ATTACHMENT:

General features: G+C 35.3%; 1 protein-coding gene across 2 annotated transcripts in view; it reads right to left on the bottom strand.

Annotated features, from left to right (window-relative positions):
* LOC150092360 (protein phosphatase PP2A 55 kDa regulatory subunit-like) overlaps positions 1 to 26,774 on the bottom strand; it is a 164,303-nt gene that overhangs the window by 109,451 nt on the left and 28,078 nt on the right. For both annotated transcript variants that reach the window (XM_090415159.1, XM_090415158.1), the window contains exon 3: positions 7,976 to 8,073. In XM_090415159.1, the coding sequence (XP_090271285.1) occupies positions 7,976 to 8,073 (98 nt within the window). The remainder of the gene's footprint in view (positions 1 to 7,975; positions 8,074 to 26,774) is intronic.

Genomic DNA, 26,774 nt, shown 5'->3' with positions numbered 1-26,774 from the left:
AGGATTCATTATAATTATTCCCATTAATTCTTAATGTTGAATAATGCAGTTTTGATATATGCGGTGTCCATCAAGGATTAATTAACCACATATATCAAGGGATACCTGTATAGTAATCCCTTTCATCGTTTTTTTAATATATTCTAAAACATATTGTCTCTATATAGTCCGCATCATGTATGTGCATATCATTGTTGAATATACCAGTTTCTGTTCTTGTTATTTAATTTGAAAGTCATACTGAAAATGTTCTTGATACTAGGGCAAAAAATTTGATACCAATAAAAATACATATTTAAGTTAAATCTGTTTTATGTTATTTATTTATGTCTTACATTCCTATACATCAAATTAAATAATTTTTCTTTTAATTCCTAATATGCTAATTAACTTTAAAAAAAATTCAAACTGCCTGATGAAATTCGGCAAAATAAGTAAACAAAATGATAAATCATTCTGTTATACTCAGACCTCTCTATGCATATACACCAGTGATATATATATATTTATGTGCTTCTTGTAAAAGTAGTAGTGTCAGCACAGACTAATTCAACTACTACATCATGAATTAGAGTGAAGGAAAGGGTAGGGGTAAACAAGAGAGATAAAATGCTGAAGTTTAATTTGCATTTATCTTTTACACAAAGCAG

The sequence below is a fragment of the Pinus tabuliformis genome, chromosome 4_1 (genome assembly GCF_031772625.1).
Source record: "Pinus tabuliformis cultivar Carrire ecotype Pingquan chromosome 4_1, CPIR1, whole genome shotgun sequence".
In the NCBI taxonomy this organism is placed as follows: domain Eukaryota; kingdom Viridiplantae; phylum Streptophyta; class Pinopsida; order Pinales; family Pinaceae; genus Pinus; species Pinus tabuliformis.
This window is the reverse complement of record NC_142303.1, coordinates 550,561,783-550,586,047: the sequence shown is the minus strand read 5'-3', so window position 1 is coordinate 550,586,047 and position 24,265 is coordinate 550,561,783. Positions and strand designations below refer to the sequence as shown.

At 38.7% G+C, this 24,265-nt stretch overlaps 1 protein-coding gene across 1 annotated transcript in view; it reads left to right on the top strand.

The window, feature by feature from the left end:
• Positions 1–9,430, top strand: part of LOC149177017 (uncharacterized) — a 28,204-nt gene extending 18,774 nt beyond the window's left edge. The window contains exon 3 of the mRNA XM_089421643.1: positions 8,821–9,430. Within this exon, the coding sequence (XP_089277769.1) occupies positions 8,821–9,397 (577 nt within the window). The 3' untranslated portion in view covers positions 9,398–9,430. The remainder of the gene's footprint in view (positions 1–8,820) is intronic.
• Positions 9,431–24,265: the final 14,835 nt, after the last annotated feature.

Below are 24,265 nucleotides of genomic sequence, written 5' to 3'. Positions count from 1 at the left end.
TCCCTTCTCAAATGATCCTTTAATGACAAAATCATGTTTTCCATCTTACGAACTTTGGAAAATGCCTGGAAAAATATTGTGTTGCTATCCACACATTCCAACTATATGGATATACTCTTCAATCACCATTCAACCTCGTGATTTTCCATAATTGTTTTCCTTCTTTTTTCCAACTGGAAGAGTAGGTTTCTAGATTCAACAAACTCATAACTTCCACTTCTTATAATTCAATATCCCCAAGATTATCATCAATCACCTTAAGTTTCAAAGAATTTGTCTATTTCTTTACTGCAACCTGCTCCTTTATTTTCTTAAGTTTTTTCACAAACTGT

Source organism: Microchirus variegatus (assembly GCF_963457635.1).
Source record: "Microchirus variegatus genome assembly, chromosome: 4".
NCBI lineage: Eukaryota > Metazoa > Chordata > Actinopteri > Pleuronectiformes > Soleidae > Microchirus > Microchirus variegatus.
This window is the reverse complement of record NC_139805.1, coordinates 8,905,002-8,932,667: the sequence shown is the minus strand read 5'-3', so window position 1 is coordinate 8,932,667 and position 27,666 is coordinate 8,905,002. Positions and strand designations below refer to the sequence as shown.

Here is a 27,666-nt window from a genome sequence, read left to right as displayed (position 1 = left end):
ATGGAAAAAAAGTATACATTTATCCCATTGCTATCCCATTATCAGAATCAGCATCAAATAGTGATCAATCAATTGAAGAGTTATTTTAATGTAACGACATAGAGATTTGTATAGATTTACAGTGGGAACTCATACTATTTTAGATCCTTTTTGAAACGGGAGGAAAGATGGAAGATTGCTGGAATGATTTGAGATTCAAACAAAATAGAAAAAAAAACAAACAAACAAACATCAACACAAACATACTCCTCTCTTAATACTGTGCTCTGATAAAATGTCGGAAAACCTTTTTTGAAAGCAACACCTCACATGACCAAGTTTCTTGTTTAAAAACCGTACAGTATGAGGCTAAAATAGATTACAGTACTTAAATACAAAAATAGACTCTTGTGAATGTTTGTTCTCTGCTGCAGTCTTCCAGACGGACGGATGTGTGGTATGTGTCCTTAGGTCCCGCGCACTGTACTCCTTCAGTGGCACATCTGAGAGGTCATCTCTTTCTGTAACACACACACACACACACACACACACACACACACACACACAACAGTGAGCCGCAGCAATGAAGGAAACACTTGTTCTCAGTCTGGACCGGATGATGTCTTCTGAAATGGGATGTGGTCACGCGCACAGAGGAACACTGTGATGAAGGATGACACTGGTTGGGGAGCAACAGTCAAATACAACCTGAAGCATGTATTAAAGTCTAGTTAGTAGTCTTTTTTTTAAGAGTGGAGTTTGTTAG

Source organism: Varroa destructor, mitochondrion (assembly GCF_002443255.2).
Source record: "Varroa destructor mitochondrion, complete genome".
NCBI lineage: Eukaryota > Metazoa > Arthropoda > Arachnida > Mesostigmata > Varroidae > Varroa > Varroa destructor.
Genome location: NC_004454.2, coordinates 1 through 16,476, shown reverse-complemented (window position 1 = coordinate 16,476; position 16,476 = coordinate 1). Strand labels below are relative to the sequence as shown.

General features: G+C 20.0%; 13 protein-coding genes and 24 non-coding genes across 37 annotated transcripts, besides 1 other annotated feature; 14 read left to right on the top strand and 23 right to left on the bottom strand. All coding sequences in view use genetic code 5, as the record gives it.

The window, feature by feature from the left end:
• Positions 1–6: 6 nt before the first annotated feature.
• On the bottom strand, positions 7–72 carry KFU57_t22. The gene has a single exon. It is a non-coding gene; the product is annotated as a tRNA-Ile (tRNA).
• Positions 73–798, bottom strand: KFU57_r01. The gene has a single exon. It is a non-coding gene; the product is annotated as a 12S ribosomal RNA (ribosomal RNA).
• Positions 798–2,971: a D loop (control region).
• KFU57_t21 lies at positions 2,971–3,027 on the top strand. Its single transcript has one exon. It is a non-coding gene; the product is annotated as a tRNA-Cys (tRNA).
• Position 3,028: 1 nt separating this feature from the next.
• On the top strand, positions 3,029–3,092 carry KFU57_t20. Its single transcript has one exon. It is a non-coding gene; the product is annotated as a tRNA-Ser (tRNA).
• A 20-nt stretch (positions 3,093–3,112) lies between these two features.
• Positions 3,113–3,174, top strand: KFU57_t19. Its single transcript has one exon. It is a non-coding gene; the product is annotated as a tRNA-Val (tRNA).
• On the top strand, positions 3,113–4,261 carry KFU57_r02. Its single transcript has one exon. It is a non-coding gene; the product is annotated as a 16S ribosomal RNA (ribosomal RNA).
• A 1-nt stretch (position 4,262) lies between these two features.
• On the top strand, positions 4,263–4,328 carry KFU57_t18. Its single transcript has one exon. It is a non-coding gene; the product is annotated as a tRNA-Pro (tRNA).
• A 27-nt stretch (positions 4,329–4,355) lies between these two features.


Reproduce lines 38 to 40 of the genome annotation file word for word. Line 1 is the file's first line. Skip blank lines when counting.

• A 1-nt stretch (position 4,262) lies between these two features.
• On the top strand, positions 4,263–4,328 carry KFU57_t18. Its single transcript has one exon. It is a non-coding gene; the product is annotated as a tRNA-Pro (tRNA).
• A 27-nt stretch (positions 4,329–4,355) lies between these two features.